Bettye LaVette cut a single at the tender age of 16 that landed number seven on the top R&B list in 1962. Since then she has defined and defied how we think about country, rock and roll, blues and R&B. With the release of I’ve Got My Own Hell to Raise in 2005, LaVette let us know that at 60 years old, she had just begun. Now 72 (and only more talented with age,) she is touring her latest release, Things Have Changed, a collection of revamped Bob Dylan originals. She is an absolute American legend, returning to Cincinnati for the first time in nearly 10 to the 20th Century Theatre on June 28.
Born in Detroit and christened Betty Jo Haskins, she spent her childhood singing blues and country music along to her parents’ jukebox. Betty Jo fell in love with show business that was erupting around her and ran right to it; thus was born Bettye LaVette.
At 16 she recorded her first single, “My Man - He’s a Loving Man.” It was almost immediately picked up by Atlantic and charted at number seven, giving her a jumpstart to stardom. She then began her first tour with Ben E. King, Clyde McPhatter, and fellow newcomer Otis Redding. She moved to New York where she featured in the Don Gardner & Dee Dee Ford Review, released another hit record on Calla (“Let Me Down Easy,” which is still regarded as one of the greatest soul songs of all time), and toured with the James Brown Review. In 1968 her cover of Kenny Rogers’ “What My Condition My Condition Was In” garnered praise by Rogers himself who then prompted his brother, Lelan, to record a number of her following hits.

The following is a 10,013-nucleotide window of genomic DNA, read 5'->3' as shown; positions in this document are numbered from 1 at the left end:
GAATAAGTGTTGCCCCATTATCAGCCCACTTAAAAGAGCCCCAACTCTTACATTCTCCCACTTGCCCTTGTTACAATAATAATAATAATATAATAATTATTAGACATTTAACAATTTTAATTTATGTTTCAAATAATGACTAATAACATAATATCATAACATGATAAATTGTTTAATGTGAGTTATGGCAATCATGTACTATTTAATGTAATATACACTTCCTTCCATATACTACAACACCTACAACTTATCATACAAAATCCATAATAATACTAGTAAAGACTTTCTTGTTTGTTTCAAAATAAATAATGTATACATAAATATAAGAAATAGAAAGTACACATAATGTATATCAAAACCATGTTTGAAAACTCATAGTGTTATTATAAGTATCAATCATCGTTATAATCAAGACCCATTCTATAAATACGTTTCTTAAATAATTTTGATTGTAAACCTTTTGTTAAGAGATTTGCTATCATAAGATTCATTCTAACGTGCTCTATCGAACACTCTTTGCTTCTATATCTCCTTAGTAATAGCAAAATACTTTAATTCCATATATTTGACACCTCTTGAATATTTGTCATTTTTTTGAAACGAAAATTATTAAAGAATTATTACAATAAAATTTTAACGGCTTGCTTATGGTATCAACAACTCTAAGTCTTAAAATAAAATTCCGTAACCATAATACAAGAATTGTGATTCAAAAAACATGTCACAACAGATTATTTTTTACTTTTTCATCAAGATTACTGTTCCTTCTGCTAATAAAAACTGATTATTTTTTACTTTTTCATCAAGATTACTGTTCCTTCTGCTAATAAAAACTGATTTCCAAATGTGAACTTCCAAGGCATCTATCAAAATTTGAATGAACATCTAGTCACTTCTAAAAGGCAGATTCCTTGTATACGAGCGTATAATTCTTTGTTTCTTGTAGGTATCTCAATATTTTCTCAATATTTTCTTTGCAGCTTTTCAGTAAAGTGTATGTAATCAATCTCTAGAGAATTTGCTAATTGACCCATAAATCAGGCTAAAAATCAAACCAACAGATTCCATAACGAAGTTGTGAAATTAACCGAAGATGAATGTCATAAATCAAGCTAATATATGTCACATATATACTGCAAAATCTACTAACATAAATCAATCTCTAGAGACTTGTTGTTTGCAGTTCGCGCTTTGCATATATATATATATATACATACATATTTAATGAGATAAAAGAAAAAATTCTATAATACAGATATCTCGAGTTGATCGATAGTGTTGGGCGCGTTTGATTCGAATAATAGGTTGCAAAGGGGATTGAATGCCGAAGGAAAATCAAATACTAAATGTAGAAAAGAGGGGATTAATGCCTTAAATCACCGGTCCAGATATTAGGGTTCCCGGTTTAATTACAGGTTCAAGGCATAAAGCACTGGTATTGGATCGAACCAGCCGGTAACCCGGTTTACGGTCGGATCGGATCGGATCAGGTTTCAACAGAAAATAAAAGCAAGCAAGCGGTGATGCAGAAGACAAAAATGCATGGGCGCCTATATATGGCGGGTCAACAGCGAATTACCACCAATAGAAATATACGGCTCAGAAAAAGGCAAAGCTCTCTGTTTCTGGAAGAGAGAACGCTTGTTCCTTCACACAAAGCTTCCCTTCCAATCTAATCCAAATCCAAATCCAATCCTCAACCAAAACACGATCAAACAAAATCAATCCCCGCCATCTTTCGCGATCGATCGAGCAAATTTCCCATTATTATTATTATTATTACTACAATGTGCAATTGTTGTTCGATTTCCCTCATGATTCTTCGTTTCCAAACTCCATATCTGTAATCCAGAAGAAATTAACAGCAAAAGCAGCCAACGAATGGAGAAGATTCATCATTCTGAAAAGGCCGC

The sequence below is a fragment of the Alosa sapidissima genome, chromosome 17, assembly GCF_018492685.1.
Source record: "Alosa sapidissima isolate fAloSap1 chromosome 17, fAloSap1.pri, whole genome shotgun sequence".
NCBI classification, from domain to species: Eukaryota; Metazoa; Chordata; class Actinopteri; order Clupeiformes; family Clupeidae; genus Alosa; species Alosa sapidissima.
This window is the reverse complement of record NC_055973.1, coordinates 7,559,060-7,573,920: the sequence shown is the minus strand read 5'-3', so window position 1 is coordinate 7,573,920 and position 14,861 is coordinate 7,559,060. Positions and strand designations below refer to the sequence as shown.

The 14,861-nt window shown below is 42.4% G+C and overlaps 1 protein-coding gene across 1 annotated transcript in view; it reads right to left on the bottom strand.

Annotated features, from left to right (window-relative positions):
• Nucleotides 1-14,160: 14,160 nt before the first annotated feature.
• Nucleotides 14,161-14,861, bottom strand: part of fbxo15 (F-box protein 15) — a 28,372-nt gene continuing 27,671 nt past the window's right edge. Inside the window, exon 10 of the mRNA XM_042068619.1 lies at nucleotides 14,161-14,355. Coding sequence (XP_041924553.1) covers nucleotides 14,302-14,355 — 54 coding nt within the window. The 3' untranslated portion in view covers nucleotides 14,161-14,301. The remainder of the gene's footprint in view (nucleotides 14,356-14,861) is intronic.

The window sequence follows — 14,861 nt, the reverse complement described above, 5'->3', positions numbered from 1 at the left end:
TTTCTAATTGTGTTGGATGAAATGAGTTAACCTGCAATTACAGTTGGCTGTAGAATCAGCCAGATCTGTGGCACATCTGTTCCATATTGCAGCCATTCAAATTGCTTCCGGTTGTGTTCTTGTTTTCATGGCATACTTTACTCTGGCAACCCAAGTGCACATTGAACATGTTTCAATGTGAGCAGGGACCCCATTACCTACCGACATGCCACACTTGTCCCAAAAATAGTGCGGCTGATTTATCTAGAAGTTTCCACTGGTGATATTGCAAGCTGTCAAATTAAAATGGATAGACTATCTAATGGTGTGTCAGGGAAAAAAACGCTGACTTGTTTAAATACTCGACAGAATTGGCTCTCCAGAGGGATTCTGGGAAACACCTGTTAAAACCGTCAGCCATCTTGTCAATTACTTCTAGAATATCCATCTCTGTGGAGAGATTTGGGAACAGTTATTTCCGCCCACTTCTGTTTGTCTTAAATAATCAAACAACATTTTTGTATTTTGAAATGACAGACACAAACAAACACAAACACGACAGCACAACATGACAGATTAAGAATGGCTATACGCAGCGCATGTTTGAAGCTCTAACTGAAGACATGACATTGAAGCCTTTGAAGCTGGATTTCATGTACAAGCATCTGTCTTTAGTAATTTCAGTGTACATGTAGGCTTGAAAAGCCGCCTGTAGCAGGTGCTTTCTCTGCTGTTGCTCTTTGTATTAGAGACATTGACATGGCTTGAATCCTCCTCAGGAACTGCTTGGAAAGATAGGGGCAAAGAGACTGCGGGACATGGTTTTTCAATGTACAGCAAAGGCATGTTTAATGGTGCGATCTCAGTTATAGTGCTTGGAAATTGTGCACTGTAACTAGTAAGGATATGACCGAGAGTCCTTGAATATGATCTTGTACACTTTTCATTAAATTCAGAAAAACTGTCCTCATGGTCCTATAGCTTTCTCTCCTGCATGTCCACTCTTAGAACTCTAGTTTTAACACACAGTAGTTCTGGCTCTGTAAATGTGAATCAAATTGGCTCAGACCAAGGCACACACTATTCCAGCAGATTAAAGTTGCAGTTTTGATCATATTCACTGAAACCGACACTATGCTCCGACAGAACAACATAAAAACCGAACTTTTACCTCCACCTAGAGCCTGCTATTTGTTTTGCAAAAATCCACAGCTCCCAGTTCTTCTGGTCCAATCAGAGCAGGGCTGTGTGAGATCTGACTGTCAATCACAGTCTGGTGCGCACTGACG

LaVette made a comeback in the early 2000s in what she calls her “Fifth Career” with the critically-acclaimed album, A Woman Like Me. The next decade presented a countless number of successes: the publication of her autobiography, three Grammy nominations, a performance with Jon Bon Jovi for former President Barack Obama, and appearances on The Tonight Show, Late Night, the Late Late Show, NPR’s Tiny Desk series, Good Morning America, and so many more.
Bettye is a legend if we ever knew one; she is “no mere singer” but “an interpreter of the highest order.” The outstanding length and fidelity of her iconic voice and production is absolutely unrivaled. Bettye has rebirthed a number of Bob Dylan originals that sincerely put up a fight; it will be a true honor to witness and a pretty big mistake to miss.
When: Thursday, June 28, 8 PM; doors open at 7
Where: 20th Century Theatre, all ages
How much: $30-$25